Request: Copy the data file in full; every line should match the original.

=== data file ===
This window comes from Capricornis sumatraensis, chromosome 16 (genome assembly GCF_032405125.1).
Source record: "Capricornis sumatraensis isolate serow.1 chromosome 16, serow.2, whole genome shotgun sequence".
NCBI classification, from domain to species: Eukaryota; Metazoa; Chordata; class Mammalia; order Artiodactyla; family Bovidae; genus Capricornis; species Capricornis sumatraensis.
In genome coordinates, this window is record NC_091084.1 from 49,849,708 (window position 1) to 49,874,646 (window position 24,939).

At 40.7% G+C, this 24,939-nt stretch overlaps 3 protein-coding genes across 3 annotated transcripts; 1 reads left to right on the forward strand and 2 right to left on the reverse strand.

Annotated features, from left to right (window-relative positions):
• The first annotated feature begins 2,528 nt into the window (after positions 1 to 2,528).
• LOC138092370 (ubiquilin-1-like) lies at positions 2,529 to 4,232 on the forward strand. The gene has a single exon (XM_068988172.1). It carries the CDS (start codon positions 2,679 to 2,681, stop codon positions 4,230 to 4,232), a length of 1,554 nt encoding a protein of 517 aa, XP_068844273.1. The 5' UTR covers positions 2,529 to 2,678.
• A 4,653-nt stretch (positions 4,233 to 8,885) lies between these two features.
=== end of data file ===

This window comes from Capricornis sumatraensis, chromosome 16 (genome assembly GCF_032405125.1).
Source record: "Capricornis sumatraensis isolate serow.1 chromosome 16, serow.2, whole genome shotgun sequence".
NCBI classification, from domain to species: Eukaryota; Metazoa; Chordata; class Mammalia; order Artiodactyla; family Bovidae; genus Capricornis; species Capricornis sumatraensis.
In genome coordinates, this window is record NC_091084.1 from 49,849,708 (window position 1) to 49,874,646 (window position 24,939).

At 40.7% G+C, this 24,939-nt stretch overlaps 3 protein-coding genes across 3 annotated transcripts; 1 reads left to right on the forward strand and 2 right to left on the reverse strand.

Annotated features, from left to right (window-relative positions):
• The first annotated feature begins 2,528 nt into the window (after positions 1 to 2,528).
• LOC138092370 (ubiquilin-1-like) lies at positions 2,529 to 4,232 on the forward strand. The gene has a single exon (XM_068988172.1). It carries the CDS (start codon positions 2,679 to 2,681, stop codon positions 4,230 to 4,232), a length of 1,554 nt encoding a protein of 517 aa, XP_068844273.1. The 5' UTR covers positions 2,529 to 2,678.
• A 4,653-nt stretch (positions 4,233 to 8,885) lies between these two features.